Artisan Back on Track After
Triple-Bypass Surgery, Catheter Ablation

Boris Popovic cuts stones
and creates jewelry in his
home workshop.

Boris Popovic, 56, thought he had indigestion from cabbage he ate on Veterans Day in 2008 - his stomach hurt and he was having difficulty breathing. He went to work anyway.

Two days later, still feeling ill, he checked in at Saint Joseph Hospital's E.R. with his heart racing at 200 beats per minute. The E.R. staff could not bring his heart rate down.

The Lincoln Park resident had an angiogram, a procedure placing a catheter and dye into the artery, and using X-ray, helps a cardiologist see how blood flows through the heart and identify blockages.

Popovic learned that his arteries were clogged and he needed coronary artery bypass surgery. He most likely suffered a minor heart attack years ago, as detected by scarring of his arteries. He also had a potentially life-threatening rapid heartbeat (arrhythmia).

Always Been Healthy

"I had been kind of tired the last couple months," said Popovic, who said he's always been healthy. "I never went to the doctor."

Within days of the angiogram, he had triple-bypass surgery, a procedure that involved using blood vessels from his arm and chest wall to bypass blocked arteries and restore adequate blood flow to the heart muscle. William Bradshaw, M.D., cardiovascular thoracic surgeon, and Robert Breyer, M.D., section chief, cardiac surgery, performed the surgery.

"My surgeons did a great job," said Popovic, a jewelry maker and craft instructor with the Chicago Park District for 23 years. "Everyone was so nice to me at Saint Joseph Hospital. I have no complaints."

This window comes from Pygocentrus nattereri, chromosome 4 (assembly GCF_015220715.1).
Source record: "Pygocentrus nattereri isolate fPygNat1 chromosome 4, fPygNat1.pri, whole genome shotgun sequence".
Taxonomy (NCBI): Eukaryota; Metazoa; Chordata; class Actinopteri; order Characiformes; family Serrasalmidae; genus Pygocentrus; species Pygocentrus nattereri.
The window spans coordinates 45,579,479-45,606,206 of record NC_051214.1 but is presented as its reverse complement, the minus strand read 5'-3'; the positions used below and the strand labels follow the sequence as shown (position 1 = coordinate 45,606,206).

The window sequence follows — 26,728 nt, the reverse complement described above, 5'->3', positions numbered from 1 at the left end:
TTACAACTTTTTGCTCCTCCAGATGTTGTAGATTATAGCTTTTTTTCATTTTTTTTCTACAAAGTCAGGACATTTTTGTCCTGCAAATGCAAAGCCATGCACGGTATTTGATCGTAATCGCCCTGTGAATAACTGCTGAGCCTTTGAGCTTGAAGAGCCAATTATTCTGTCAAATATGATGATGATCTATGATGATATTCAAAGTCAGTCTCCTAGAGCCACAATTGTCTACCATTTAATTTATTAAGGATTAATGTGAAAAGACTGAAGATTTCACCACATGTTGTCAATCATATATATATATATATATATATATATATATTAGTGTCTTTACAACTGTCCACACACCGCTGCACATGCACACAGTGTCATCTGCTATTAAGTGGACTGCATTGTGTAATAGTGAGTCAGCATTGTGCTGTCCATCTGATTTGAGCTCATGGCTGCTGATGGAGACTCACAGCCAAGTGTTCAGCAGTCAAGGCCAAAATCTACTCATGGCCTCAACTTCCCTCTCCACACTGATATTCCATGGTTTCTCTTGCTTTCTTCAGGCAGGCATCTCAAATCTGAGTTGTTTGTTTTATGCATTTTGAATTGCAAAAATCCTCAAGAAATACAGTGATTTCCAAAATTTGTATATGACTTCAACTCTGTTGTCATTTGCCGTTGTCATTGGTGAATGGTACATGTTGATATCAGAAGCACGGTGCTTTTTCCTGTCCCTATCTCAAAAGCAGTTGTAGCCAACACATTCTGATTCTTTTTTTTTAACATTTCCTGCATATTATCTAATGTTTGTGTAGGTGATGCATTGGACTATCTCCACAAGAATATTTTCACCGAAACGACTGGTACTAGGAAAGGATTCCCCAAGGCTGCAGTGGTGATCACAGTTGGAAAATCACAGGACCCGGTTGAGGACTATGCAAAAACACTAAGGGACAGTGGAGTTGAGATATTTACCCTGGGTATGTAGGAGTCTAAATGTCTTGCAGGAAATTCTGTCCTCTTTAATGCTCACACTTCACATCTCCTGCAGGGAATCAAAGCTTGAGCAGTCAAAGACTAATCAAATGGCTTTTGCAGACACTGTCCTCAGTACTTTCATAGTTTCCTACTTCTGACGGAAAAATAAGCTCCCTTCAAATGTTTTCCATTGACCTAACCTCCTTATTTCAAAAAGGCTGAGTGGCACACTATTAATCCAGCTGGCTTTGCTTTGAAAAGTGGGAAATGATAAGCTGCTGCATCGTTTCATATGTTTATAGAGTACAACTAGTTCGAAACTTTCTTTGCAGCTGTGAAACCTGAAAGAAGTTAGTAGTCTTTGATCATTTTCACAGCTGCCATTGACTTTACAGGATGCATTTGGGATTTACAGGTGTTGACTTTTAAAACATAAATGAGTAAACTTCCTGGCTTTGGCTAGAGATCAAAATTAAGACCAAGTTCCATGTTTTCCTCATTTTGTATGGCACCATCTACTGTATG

Popovic said the staff got him up on his feet soon after surgery. "Right after surgery, I could breathe better," he said.

The next step was to get his rapid heartbeat under control. Within a week of surgery, Popovic was taken to the electrophysiology lab at Resurrection Medical Center in Chicago. He had an electrophysiology test that maps the heart's electrical system and pinpoints problems.

Rapid Heartbeat Cured

As a result, he underwent a catheter ablation, a non-surgical outpatient procedure used to cure abnormally fast heartbeats. His electrophysiologist, Erica Engelstein, M.D., positioned special electrode catheters near the abnormal electrical pathway and used heat energy to destroy the pathway. The procedure cured the problem.

An electrophysiologist is a cardiologist who specializes in the treatment of abnormal heart rhythms. Dr. Engelstein is director of electrophysiology at Resurrection Medical Center and Saints Mary and Elizabeth Medical Center in Chicago. She is on staff at Saint Joseph Hospital.

Popovic participated in cardiac rehabilitation at Saint Joseph Hospital.

He knows he's lucky his cardiac problems were diagnosed quickly, and he's able to go back to what he loves most - teaching people how to cut stones and make jewelry.

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